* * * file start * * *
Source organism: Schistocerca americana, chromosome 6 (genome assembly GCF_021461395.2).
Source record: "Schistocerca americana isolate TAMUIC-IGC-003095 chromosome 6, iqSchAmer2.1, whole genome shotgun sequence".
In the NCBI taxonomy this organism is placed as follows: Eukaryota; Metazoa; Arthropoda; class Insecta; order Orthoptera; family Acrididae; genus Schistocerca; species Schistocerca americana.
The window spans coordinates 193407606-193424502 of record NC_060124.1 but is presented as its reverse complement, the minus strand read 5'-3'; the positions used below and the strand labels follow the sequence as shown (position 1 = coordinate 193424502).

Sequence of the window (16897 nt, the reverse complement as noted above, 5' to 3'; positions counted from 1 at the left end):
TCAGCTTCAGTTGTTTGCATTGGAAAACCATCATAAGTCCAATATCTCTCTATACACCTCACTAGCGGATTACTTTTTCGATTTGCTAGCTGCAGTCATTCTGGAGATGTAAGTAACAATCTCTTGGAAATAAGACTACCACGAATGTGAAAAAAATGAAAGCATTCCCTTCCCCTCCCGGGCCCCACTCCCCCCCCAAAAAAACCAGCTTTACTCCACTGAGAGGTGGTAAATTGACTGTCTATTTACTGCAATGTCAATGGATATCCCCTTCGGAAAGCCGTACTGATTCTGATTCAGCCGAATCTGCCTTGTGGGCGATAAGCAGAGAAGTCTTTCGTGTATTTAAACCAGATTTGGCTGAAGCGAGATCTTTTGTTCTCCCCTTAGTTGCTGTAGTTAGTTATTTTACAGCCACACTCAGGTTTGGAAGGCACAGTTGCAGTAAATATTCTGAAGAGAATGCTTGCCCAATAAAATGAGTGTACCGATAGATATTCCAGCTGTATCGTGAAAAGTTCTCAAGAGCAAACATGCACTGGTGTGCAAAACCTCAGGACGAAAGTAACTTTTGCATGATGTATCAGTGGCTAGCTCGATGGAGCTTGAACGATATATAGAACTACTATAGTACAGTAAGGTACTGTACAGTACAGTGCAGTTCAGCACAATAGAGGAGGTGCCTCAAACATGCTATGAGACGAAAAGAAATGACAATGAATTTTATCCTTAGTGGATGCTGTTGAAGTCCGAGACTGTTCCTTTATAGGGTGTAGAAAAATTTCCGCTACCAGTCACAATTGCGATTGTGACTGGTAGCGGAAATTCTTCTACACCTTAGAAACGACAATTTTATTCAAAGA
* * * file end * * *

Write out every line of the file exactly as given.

Source organism: Schistocerca americana, chromosome 6 (genome assembly GCF_021461395.2).
Source record: "Schistocerca americana isolate TAMUIC-IGC-003095 chromosome 6, iqSchAmer2.1, whole genome shotgun sequence".
In the NCBI taxonomy this organism is placed as follows: Eukaryota; Metazoa; Arthropoda; class Insecta; order Orthoptera; family Acrididae; genus Schistocerca; species Schistocerca americana.
The window spans coordinates 193407606-193424502 of record NC_060124.1 but is presented as its reverse complement, the minus strand read 5'-3'; the positions used below and the strand labels follow the sequence as shown (position 1 = coordinate 193424502).

Sequence of the window (16897 nt, the reverse complement as noted above, 5' to 3'; positions counted from 1 at the left end):
TCAGCTTCAGTTGTTTGCATTGGAAAACCATCATAAGTCCAATATCTCTCTATACACCTCACTAGCGGATTACTTTTTCGATTTGCTAGCTGCAGTCATTCTGGAGATGTAAGTAACAATCTCTTGGAAATAAGACTACCACGAATGTGAAAAAAATGAAAGCATTCCCTTCCCCTCCCGGGCCCCACTCCCCCCCCAAAAAAACCAGCTTTACTCCACTGAGAGGTGGTAAATTGACTGTCTATTTACTGCAATGTCAATGGATATCCCCTTCGGAAAGCCGTACTGATTCTGATTCAGCCGAATCTGCCTTGTGGGCGATAAGCAGAGAAGTCTTTCGTGTATTTAAACCAGATTTGGCTGAAGCGAGATCTTTTGTTCTCCCCTTAGTTGCTGTAGTTAGTTATTTTACAGCCACACTCAGGTTTGGAAGGCACAGTTGCAGTAAATATTCTGAAGAGAATGCTTGCCCAATAAAATGAGTGTACCGATAGATATTCCAGCTGTATCGTGAAAAGTTCTCAAGAGCAAACATGCACTGGTGTGCAAAACCTCAGGACGAAAGTAACTTTTGCATGATGTATCAGTGGCTAGCTCGATGGAGCTTGAACGATATATAGAACTACTATAGTACAGTAAGGTACTGTACAGTACAGTGCAGTTCAGCACAATAGAGGAGGTGCCTCAAACATGCTATGAGACGAAAAGAAATGACAATGAATTTTATCCTTAGTGGATGCTGTTGAAGTCCGAGACTGTTCCTTTATAGGGTGTAGAAAAATTTCCGCTACCAGTCACAATTGCGATTGTGACTGGTAGCGGAAATTCTTCTACACCTTAGAAACGACAATTTTATTCAAAGA